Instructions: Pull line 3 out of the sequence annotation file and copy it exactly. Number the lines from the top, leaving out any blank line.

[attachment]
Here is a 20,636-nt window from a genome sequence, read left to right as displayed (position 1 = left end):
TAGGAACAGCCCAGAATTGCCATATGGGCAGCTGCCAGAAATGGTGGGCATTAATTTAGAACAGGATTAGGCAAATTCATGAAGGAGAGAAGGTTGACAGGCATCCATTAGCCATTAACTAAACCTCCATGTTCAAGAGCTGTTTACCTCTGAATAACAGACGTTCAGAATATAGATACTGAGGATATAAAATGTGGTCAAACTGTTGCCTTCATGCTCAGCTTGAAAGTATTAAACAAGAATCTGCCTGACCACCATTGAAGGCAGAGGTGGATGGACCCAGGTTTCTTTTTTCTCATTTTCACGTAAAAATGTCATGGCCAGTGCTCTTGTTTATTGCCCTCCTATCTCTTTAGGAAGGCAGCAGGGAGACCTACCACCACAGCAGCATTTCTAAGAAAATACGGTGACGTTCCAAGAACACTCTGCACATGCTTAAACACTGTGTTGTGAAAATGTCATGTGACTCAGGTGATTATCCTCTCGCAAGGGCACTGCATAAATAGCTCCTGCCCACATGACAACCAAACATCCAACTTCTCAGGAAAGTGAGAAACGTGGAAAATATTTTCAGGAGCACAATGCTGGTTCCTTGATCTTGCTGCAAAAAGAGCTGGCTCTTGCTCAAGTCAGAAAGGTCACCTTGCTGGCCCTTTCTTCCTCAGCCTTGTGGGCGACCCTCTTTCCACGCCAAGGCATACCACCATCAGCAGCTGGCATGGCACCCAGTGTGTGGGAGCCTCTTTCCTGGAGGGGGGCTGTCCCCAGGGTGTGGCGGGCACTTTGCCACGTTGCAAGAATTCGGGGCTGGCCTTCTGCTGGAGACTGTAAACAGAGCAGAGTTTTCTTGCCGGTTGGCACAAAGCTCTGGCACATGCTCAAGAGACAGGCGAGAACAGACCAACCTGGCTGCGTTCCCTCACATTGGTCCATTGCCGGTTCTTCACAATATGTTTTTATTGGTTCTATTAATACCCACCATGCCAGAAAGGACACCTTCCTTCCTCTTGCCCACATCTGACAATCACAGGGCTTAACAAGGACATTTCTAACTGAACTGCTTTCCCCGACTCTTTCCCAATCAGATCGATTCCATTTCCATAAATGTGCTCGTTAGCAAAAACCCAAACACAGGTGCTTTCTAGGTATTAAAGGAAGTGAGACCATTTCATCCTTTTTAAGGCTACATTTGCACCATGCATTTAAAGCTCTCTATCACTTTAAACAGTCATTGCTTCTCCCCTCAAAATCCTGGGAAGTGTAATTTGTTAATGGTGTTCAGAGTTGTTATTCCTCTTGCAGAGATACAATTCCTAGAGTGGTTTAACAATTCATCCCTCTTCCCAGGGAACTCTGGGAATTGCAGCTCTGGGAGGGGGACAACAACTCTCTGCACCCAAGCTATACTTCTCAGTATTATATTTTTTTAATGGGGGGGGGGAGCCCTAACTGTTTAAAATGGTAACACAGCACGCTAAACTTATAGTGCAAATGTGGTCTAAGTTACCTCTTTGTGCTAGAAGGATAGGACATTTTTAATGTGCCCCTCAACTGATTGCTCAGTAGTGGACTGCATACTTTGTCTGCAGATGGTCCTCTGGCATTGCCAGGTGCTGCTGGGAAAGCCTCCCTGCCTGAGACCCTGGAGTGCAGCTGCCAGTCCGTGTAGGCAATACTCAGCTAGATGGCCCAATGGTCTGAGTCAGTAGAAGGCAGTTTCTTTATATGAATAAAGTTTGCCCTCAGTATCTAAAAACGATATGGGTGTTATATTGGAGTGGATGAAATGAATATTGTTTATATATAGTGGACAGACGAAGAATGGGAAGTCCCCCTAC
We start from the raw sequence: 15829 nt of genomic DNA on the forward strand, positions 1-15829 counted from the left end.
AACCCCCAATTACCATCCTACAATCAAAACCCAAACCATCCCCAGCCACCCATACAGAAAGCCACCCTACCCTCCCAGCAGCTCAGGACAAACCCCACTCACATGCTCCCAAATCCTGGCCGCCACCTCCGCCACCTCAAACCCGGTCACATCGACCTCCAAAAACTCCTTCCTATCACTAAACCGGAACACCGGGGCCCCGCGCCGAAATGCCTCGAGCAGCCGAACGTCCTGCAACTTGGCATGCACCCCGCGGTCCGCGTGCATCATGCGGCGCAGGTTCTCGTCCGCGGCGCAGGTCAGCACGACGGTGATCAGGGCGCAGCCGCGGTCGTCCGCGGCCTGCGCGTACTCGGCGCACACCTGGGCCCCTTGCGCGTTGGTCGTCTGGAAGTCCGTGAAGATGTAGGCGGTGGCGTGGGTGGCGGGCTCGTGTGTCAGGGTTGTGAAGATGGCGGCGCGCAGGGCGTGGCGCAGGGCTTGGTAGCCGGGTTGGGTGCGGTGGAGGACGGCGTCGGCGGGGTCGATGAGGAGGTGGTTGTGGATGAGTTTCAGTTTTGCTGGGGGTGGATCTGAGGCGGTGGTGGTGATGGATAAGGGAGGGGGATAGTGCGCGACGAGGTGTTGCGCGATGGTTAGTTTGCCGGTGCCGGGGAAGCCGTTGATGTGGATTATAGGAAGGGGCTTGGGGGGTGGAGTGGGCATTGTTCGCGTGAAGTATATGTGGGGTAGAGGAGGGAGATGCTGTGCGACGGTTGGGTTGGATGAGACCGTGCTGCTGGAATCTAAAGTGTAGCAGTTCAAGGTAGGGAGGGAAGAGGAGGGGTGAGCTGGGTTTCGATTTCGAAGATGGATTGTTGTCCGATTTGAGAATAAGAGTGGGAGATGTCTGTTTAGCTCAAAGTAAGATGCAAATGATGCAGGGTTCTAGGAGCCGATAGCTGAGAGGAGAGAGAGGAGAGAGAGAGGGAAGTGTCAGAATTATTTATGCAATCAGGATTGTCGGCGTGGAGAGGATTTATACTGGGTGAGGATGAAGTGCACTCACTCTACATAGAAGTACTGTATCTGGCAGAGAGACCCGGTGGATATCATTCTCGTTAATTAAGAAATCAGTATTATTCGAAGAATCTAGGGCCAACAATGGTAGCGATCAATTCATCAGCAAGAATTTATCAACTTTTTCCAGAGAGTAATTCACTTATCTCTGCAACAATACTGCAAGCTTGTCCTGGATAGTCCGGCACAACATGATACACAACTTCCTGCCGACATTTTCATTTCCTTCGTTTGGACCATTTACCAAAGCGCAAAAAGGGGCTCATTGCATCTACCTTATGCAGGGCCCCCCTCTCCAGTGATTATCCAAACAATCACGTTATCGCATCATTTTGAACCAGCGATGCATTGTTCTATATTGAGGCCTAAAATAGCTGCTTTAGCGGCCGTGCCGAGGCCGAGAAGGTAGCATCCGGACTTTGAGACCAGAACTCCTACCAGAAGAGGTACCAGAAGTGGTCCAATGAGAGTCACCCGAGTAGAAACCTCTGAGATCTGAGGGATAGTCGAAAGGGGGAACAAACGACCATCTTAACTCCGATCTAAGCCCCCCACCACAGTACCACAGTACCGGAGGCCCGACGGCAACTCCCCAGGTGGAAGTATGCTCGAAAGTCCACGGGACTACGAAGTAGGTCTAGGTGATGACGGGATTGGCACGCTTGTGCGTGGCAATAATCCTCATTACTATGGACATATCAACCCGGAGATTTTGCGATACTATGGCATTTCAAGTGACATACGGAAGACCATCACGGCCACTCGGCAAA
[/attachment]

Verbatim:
We start from the raw sequence: 15829 nt of genomic DNA on the forward strand, positions 1-15829 counted from the left end.